When I tell people I’m into watching and making horror films, some try to shrivel into themselves like a turtle – with others, you practically hear the eyes rolling in their heads. They seem to chalk the entire genre up to consisting merely of the ghoulish or the cheap trick, whereas, I’ve found the horror genre to be fertile ground for exploring human tragedies (The Descent) or tinkering with our own mythologies (zombies, vampires, etc.).
Horror films to me aren’t scary; there remains a distance. It’s always a guy in a rubber mask, the knife is fake, and the dark is nothing to be afraid of. There are always cinematic artifices that maintain the boundaries between reality and fiction: a film’s score, the editing, or the spectacle of special effects. Even as a child I don’t know if I’ve ever been truly disturbed, unsettled at my core, by a horror film
Until now. Continue reading
Much to my dismay, there are people who don’t like Quentin Tarantino’s masterpiece Pulp Fiction. Among cinema fans you’d be harder pressed to find such sentiments, but out in the wider world such antipathy is surprisingly common.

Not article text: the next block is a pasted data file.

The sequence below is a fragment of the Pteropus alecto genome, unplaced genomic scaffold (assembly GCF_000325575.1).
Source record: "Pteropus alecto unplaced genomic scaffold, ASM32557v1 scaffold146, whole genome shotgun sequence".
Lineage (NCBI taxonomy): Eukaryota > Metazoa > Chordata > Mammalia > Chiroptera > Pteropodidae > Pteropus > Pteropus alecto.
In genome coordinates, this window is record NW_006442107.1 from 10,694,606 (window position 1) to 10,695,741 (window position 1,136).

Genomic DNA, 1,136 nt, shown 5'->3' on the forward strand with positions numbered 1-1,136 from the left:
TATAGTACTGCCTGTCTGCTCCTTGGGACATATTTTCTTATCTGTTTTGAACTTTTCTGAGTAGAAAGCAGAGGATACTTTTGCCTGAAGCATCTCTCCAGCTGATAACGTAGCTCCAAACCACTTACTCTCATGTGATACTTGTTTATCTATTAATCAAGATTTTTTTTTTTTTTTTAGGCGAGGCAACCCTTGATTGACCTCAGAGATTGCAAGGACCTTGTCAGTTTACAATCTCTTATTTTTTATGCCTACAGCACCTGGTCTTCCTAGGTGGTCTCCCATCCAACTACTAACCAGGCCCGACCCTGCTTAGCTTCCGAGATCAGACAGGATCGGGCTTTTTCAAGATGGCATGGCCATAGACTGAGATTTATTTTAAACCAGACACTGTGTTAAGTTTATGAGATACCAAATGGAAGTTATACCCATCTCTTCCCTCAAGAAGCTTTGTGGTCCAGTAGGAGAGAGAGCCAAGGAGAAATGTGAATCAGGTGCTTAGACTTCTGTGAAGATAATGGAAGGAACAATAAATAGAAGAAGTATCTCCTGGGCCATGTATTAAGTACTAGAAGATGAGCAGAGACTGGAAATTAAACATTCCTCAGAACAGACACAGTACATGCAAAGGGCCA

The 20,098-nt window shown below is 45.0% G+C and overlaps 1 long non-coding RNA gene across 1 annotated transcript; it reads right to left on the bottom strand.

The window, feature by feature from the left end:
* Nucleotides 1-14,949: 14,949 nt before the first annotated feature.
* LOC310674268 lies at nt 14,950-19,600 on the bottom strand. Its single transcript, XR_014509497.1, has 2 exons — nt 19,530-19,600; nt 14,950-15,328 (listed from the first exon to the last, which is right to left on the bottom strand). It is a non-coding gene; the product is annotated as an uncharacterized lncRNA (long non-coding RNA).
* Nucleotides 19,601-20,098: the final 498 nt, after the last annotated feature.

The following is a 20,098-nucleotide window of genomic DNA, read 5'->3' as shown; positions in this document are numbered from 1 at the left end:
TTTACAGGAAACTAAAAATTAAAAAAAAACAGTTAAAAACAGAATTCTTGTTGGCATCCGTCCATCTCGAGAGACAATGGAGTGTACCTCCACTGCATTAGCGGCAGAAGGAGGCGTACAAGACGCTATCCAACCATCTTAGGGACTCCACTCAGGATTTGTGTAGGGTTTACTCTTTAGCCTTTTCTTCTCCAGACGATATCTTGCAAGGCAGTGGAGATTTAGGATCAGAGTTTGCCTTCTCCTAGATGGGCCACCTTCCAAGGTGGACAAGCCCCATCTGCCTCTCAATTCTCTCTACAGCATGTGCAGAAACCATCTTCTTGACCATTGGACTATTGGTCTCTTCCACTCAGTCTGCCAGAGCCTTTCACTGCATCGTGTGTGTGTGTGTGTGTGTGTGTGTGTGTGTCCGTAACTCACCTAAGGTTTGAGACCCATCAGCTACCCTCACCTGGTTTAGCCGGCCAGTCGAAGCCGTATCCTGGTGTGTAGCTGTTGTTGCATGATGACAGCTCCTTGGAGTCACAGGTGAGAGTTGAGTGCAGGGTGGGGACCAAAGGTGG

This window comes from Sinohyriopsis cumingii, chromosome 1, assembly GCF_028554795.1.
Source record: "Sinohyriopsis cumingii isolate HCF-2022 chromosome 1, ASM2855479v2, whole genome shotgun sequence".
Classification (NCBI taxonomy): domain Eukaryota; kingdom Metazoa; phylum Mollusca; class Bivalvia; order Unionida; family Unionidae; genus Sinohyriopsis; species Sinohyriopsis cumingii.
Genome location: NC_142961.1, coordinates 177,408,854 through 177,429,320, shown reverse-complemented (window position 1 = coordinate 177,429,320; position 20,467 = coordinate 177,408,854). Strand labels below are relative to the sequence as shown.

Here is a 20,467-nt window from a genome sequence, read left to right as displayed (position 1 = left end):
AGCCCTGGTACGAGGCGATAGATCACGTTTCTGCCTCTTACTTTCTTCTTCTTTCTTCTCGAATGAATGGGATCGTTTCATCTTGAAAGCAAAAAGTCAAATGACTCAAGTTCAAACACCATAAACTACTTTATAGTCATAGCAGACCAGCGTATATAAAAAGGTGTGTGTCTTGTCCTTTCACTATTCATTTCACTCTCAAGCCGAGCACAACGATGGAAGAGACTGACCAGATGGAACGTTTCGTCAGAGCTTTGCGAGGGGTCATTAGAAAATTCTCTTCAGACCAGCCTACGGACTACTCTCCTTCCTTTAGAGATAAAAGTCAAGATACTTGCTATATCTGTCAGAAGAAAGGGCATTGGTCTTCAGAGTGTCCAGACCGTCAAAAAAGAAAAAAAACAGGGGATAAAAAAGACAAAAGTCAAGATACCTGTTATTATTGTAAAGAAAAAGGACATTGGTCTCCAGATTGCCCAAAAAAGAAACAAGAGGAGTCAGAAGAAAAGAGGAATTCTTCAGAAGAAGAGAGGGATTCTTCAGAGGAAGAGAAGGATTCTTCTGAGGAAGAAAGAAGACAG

When one of my undergrad classes watched the film, about half the class didn’t like it. The most oft-repeated complaints: the copious amounts of swearing and violence. I don’t know the religious affiliations of my disappointed classmates, but several people I’ve been speaking to recently, specifically Christians, have commented along similar lines. The thing that is so mystifying to me is why they would hate a film with such strong Christian themes. Continue reading
Posted in Articles
Tagged analysis, Christianity, Commentary, Drama, Film, Forgiveness, Pulp Fiction, Quentin Tarantino, swearing, Theology, violence
M.I.A. of “Paper Planes” fame isn’t a fan of Lady Gaga to say the least. So after Gaga’s “Telephone” mini-movie/music video received so much attention, it seemed fortuitous (though I wouldn’t say planned given the time it takes to make even a short film) that M.I.A. had a mini-movie/music video of her own released a few months after Lady Gaga’s, titled “Born Free.” For this piece, I’d like you watch the two back to back.
Here’s Lady Gaga’s “Telephone”
Posted in Articles
Tagged analysis, Beyonce, Born Free, Lady Gaga, M.I.A., MIA, Movie, music video, Nudity, pop, pop music, Sex, short films, Telephone, Telephone music video, violence